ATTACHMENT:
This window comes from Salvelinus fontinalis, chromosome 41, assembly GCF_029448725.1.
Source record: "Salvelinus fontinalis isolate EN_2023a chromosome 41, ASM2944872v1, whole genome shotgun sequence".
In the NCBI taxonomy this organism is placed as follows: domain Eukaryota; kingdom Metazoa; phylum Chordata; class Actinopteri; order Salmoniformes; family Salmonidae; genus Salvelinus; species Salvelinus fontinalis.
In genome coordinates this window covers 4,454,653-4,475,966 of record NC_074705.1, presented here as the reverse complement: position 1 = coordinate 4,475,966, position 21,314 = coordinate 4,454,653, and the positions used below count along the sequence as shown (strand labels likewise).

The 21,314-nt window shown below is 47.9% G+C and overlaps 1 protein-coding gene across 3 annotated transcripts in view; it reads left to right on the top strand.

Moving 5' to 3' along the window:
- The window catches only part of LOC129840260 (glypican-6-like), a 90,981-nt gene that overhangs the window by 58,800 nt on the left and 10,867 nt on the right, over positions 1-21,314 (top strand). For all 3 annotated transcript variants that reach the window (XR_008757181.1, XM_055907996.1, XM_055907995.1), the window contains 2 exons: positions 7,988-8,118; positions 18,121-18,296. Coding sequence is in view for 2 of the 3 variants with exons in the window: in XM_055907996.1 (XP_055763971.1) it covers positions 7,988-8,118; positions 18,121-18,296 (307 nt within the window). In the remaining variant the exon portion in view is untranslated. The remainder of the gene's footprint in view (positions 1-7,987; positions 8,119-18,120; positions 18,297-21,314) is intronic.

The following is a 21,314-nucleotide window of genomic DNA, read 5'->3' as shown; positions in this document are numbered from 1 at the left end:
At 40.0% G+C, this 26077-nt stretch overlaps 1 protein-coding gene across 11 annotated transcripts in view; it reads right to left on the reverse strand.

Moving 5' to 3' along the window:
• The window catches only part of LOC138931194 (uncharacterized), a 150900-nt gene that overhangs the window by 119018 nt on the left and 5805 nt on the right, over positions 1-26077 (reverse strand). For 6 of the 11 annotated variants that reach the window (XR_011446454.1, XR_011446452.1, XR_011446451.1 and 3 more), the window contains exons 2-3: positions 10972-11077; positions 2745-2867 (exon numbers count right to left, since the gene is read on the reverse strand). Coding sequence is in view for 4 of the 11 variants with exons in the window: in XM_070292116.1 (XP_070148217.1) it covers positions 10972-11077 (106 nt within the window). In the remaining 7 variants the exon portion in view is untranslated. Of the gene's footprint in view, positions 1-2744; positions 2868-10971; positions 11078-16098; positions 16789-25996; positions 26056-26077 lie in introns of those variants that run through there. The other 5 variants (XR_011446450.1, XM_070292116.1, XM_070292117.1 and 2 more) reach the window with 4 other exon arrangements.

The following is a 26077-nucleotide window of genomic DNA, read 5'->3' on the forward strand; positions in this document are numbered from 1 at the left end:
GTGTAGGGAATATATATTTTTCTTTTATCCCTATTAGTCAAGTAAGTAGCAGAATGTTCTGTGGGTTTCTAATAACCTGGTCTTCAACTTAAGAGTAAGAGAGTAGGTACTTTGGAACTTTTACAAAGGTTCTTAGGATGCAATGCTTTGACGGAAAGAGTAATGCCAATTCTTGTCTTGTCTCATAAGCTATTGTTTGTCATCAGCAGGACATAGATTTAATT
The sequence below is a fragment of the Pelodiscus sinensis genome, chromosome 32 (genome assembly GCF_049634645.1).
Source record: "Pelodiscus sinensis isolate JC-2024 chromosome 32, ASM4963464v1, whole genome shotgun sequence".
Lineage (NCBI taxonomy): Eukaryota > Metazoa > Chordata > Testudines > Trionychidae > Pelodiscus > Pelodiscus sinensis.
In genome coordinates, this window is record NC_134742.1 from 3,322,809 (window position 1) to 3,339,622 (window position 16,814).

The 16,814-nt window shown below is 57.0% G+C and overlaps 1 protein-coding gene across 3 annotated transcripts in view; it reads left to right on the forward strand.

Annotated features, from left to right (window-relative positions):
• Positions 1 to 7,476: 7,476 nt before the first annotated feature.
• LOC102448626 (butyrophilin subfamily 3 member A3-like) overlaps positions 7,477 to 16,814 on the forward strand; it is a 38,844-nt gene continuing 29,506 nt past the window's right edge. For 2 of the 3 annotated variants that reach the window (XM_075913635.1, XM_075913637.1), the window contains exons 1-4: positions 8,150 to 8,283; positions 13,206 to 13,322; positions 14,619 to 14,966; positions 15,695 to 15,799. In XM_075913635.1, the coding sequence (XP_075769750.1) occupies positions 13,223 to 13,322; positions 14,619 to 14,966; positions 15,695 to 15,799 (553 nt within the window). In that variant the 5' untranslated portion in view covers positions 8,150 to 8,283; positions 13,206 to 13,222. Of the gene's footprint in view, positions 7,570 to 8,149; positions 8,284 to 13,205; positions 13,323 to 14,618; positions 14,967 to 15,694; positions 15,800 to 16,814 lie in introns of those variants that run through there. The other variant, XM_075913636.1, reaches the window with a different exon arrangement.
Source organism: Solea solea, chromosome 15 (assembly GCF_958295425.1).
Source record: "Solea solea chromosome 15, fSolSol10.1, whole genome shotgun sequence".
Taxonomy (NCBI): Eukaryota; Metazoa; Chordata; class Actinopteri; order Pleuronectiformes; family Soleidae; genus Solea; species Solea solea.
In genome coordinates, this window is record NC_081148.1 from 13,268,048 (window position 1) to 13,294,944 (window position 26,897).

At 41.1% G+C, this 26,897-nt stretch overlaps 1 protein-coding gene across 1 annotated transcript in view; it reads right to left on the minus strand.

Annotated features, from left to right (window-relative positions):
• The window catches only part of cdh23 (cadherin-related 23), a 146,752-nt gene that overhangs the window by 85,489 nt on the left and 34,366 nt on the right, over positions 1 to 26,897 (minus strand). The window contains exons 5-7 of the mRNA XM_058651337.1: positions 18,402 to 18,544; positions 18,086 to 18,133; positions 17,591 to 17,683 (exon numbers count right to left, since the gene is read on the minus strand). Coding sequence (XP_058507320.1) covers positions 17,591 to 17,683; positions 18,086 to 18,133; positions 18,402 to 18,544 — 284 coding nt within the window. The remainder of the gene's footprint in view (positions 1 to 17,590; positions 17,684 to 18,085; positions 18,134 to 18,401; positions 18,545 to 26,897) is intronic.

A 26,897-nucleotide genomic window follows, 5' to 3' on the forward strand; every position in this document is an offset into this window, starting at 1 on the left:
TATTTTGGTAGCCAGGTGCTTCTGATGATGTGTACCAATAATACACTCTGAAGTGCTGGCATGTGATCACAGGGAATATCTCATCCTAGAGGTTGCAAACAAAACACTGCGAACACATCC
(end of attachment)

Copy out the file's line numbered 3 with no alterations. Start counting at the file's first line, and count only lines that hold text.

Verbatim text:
In the NCBI taxonomy this organism is placed as follows: domain Eukaryota; kingdom Metazoa; phylum Chordata; class Actinopteri; order Salmoniformes; family Salmonidae; genus Salvelinus; species Salvelinus fontinalis.